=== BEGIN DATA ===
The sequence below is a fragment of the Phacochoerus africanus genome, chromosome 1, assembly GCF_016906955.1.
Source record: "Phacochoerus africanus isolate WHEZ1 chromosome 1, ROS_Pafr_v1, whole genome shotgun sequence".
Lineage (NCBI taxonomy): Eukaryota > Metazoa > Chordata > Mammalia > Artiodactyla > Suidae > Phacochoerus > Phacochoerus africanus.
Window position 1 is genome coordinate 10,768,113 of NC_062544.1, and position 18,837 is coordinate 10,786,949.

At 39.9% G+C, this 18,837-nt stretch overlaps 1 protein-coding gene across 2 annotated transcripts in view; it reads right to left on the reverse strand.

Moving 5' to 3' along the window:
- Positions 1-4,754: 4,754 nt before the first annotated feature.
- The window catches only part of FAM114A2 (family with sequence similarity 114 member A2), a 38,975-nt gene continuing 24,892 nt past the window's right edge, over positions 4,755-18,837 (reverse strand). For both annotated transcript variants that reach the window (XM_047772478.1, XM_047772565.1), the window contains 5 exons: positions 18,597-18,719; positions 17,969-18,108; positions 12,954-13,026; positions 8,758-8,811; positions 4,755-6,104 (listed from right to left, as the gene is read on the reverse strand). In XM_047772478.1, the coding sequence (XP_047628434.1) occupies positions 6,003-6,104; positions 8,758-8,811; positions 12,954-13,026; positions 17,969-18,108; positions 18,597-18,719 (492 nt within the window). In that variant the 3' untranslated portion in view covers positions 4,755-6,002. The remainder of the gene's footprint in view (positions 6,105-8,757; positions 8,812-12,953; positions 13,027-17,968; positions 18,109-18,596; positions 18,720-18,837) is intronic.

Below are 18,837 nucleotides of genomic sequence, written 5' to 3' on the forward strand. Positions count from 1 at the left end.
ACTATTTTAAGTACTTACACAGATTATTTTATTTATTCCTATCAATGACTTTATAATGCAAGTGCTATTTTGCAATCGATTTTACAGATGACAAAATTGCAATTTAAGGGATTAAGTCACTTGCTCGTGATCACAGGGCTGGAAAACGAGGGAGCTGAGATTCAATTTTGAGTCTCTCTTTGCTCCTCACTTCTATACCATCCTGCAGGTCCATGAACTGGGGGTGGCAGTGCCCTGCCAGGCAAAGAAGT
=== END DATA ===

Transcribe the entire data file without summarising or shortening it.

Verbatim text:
The sequence below is a fragment of the Phacochoerus africanus genome, chromosome 1, assembly GCF_016906955.1.
Source record: "Phacochoerus africanus isolate WHEZ1 chromosome 1, ROS_Pafr_v1, whole genome shotgun sequence".
Lineage (NCBI taxonomy): Eukaryota > Metazoa > Chordata > Mammalia > Artiodactyla > Suidae > Phacochoerus > Phacochoerus africanus.
Window position 1 is genome coordinate 10,768,113 of NC_062544.1, and position 18,837 is coordinate 10,786,949.

At 39.9% G+C, this 18,837-nt stretch overlaps 1 protein-coding gene across 2 annotated transcripts in view; it reads right to left on the reverse strand.

Moving 5' to 3' along the window:
- Positions 1-4,754: 4,754 nt before the first annotated feature.
- The window catches only part of FAM114A2 (family with sequence similarity 114 member A2), a 38,975-nt gene continuing 24,892 nt past the window's right edge, over positions 4,755-18,837 (reverse strand). For both annotated transcript variants that reach the window (XM_047772478.1, XM_047772565.1), the window contains 5 exons: positions 18,597-18,719; positions 17,969-18,108; positions 12,954-13,026; positions 8,758-8,811; positions 4,755-6,104 (listed from right to left, as the gene is read on the reverse strand). In XM_047772478.1, the coding sequence (XP_047628434.1) occupies positions 6,003-6,104; positions 8,758-8,811; positions 12,954-13,026; positions 17,969-18,108; positions 18,597-18,719 (492 nt within the window). In that variant the 3' untranslated portion in view covers positions 4,755-6,002. The remainder of the gene's footprint in view (positions 6,105-8,757; positions 8,812-12,953; positions 13,027-17,968; positions 18,109-18,596; positions 18,720-18,837) is intronic.

Below are 18,837 nucleotides of genomic sequence, written 5' to 3' on the forward strand. Positions count from 1 at the left end.
ACTATTTTAAGTACTTACACAGATTATTTTATTTATTCCTATCAATGACTTTATAATGCAAGTGCTATTTTGCAATCGATTTTACAGATGACAAAATTGCAATTTAAGGGATTAAGTCACTTGCTCGTGATCACAGGGCTGGAAAACGAGGGAGCTGAGATTCAATTTTGAGTCTCTCTTTGCTCCTCACTTCTATACCATCCTGCAGGTCCATGAACTGGGGGTGGCAGTGCCCTGCCAGGCAAAGAAGT